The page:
Types Of Offers

Assuming you've priced your house near the fair market value and your Realtor is working hard to spread the word, you should expect to receive an offer (or even multiple offers, in a perfect world). Offers arrive by way of a legal document called the Offer to Purchase. The Offer to Purchase specifies the price the buyer is willing to pay, details about the property and financing, as well as any conditions, exclusions or inclusions the buyer wants to be contingent on the closing. Typically it is presented to you by the buyer's agent. Your real estate agent should also be present.

The offer can be firm or conditional:

Firm offer to purchase: This is usually preferable to the seller, because it means that the buyer is prepared to purchase the home without any conditions. If you accept the offer, congratulations! Your house is sold.

Conditional offer to purchase: This means that the buyer has placed one or more conditions on the purchase. Common conditions make the completion of the sale subject to a clean home inspection, subject to financing approval, or subject to the sale of the buyer's existing home. The house is not sold until all the conditions have been met.

Be sure to review the purchase offer carefully, and make sure you understand and agree to all the terms before you sign. It's important to note that a signed offer is a binding contract.

Some of the elements that make up the offer to purchase:

Terms - Terms include the total price offered and the financing details. The buyer can arrange their own financing or ask to assume your mortgage (especially if it has an attractive interest rate).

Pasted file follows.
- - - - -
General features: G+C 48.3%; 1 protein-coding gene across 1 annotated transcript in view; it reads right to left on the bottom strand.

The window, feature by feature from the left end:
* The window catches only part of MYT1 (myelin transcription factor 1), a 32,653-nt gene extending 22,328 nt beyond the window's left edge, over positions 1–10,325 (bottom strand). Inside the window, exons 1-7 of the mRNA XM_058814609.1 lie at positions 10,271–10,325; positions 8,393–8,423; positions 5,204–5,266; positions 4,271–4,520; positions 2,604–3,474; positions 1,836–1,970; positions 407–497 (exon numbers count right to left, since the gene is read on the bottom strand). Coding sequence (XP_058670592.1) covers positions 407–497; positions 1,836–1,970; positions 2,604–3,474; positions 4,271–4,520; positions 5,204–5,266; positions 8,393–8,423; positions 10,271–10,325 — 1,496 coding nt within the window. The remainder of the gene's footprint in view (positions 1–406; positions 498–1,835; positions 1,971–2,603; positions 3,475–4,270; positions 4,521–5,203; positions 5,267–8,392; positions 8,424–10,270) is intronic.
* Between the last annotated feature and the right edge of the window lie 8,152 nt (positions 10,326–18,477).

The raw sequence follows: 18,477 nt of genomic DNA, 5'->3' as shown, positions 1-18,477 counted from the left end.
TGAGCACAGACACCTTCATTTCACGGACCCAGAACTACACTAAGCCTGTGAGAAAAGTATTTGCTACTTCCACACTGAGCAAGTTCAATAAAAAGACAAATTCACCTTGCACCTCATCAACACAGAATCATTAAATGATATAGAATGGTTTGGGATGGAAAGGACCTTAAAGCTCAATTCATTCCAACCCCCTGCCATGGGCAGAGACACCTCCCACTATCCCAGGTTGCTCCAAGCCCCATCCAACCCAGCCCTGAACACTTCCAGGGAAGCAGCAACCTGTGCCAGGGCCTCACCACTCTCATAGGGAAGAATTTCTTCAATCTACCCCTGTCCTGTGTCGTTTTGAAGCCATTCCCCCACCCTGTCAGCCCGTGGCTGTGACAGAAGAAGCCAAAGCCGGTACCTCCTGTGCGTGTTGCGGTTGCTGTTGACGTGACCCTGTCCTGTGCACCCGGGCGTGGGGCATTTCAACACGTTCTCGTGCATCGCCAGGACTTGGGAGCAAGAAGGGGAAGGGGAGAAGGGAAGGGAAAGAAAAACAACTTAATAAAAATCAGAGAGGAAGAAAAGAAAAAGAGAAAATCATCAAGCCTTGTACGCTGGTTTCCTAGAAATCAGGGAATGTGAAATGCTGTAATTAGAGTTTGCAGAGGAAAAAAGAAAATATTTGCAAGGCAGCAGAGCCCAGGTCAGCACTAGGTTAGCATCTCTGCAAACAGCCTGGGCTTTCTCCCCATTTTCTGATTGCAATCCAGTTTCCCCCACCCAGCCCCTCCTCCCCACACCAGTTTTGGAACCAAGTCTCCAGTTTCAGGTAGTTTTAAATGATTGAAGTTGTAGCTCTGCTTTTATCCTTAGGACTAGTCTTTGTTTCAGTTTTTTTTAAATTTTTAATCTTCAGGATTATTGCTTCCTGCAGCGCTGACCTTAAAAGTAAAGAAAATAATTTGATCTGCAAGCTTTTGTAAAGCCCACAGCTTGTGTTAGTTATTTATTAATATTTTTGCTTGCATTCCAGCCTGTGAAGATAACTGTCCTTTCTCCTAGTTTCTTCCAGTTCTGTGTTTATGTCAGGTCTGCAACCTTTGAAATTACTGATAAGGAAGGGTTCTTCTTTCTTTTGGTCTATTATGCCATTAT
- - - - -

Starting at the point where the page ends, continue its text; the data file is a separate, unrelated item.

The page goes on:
Deposit - The deposit shows the buyer's good faith and will be applied against the purchase price of the house when the sale closes.

Conditions - Conditions are items that must be completed or fulfilled prior to the closing (such as a home inspection, obtaining financing, or selling your existing house). The buyer will list anything they want you to pay for – carpet cleaning, warranties and any repairs or credits for damages, etc.

Inclusions and exclusions - The offer may be contingent on certain items being either included or excluded in the sale. These items can be anything from appliances to decorative items, such as window coverings or mirrors (these are called chattels).

Closing day (or possession date) - The closing day is generally the day the title of the property is legally transferred and the transaction of funds finalized, unless otherwise specified.

If there are terms in the buyer's offer to purchase that you don't agree with, you may choose to make a counter offer (or even outright reject the buyer's offer). Often the seller and buyer will have to negotiate to arrive at terms that both parties find agreeable.

When the negotiations are finalized and all the terms are agreed upon, your Realtor usually prepares a copy of the agreement of purchase and sale showing the final terms for you to sign. Careful attention to detail and consideration of the buyer's point of view should result in a successful home purchase!

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